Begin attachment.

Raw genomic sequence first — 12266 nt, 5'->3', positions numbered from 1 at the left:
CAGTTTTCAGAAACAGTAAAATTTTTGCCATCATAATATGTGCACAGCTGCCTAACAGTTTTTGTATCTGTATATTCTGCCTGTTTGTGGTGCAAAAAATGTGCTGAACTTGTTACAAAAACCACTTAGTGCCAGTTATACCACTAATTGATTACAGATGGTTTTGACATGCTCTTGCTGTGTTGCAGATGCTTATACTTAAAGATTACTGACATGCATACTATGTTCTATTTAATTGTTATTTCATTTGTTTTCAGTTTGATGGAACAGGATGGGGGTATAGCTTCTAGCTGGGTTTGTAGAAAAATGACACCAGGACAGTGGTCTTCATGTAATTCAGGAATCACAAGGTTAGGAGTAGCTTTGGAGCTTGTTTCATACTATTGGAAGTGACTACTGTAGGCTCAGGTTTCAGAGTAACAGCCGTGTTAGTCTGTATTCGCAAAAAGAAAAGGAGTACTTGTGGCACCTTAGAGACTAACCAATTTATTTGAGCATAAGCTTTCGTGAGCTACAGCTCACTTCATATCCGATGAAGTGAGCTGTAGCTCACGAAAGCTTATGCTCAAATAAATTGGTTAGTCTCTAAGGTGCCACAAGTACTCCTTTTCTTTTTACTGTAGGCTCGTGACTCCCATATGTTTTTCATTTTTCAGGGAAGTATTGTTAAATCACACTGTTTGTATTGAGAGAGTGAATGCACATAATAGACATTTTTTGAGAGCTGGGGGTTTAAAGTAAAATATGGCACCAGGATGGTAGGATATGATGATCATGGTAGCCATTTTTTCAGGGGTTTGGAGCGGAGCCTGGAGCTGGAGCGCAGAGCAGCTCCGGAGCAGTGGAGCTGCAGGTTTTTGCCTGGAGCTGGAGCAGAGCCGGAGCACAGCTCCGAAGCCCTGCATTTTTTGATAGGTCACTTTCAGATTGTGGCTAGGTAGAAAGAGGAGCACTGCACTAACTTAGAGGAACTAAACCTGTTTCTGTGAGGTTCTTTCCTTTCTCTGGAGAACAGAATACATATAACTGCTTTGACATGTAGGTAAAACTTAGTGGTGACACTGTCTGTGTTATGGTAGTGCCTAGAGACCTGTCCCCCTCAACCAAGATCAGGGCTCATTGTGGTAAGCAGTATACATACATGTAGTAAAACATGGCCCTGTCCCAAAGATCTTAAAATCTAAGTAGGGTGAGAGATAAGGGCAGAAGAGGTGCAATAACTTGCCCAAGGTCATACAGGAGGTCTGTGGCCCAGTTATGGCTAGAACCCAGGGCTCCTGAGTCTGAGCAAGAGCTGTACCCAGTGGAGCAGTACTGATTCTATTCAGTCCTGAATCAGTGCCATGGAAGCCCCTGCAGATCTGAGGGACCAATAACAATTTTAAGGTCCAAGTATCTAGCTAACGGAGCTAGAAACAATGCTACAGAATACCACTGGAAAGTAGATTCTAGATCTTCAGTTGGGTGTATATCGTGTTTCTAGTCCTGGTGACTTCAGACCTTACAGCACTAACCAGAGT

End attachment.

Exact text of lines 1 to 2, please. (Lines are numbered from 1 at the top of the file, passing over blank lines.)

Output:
Raw genomic sequence first — 12266 nt, 5'->3', positions numbered from 1 at the left:
CAGTTTTCAGAAACAGTAAAATTTTTGCCATCATAATATGTGCACAGCTGCCTAACAGTTTTTGTATCTGTATATTCTGCCTGTTTGTGGTGCAAAAAATGTGCTGAACTTGTTACAAAAACCACTTAGTGCCAGTTATACCACTAATTGATTACAGATGGTTTTGACATGCTCTTGCTGTGTTGCAGATGCTTATACTTAAAGATTACTGACATGCATACTATGTTCTATTTAATTGTTATTTCATTTGTTTTCAGTTTGATGGAACAGGATGGGGGTATAGCTTCTAGCTGGGTTTGTAGAAAAATGACACCAGGACAGTGGTCTTCATGTAATTCAGGAATCACAAGGTTAGGAGTAGCTTTGGAGCTTGTTTCATACTATTGGAAGTGACTACTGTAGGCTCAGGTTTCAGAGTAACAGCCGTGTTAGTCTGTATTCGCAAAAAGAAAAGGAGTACTTGTGGCACCTTAGAGACTAACCAATTTATTTGAGCATAAGCTTTCGTGAGCTACAGCTCACTTCATATCCGATGAAGTGAGCTGTAGCTCACGAAAGCTTATGCTCAAATAAATTGGTTAGTCTCTAAGGTGCCACAAGTACTCCTTTTCTTTTTACTGTAGGCTCGTGACTCCCATATGTTTTTCATTTTTCAGGGAAGTATTGTTAAATCACACTGTTTGTATTGAGAGAGTGAATGCACATAATAGACATTTTTTGAGAGCTGGGGGTTTAAAGTAAAATATGGCACCAGGATGGTAGGATATGATGATCATGGTAGCCATTTTTTCAGGGGTTTGGAGCGGAGCCTGGAGCTGGAGCGCAGAGCAGCTCCGGAGCAGTGGAGCTGCAGGTTTTTGCCTGGAGCTGGAGCAGAGCCGGAGCACAGCTCCGAAGCCCTGCATTTTTTGATAGGTCACTTTCAGATTGTGGCTAGGTAGAAAGAGGAGCACTGCACTAACTTAGAGGAACTAAACCTGTTTCTGTGAGGTTCTTTCCTTTCTCTGGAGAACAGAATACATATAACTGCTTTGACATGTAGGTAAAACTTAGTGGTGACACTGTCTGTGTTATGGTAGTGCCTAGAGACCTGTCCCCCTCAACCAAGATCAGGGCTCATTGTGGTAAGCAGTATACATACATGTAGTAAAACATGGCCCTGTCCCAAAGATCTTAAAATCTAAGTAGGGTGAGAGATAAGGGCAGAAGAGGTGCAATAACTTGCCCAAGGTCATACAGGAGGTCTGTGGCCCAGTTATGGCTAGAACCCAGGGCTCCTGAGTCTGAGCAAGAGCTGTACCCAGTGGAGCAGTACTGATTCTATTCAGTCCTGAATCAGTGCCATGGAAGCCCCTGCAGATCTGAGGGACCAATAACAATTTTAAGGTCCAAGTATCTAGCTAACGGAGCTAGAAACAATGCTACAGAATACCACTGGAAAGTAGATTCTAGATCTTCAGTTGGGTGTATATCGTGTTTCTAGTCCTGGTGACTTCAGACCTTACAGCACTAACCAGAGT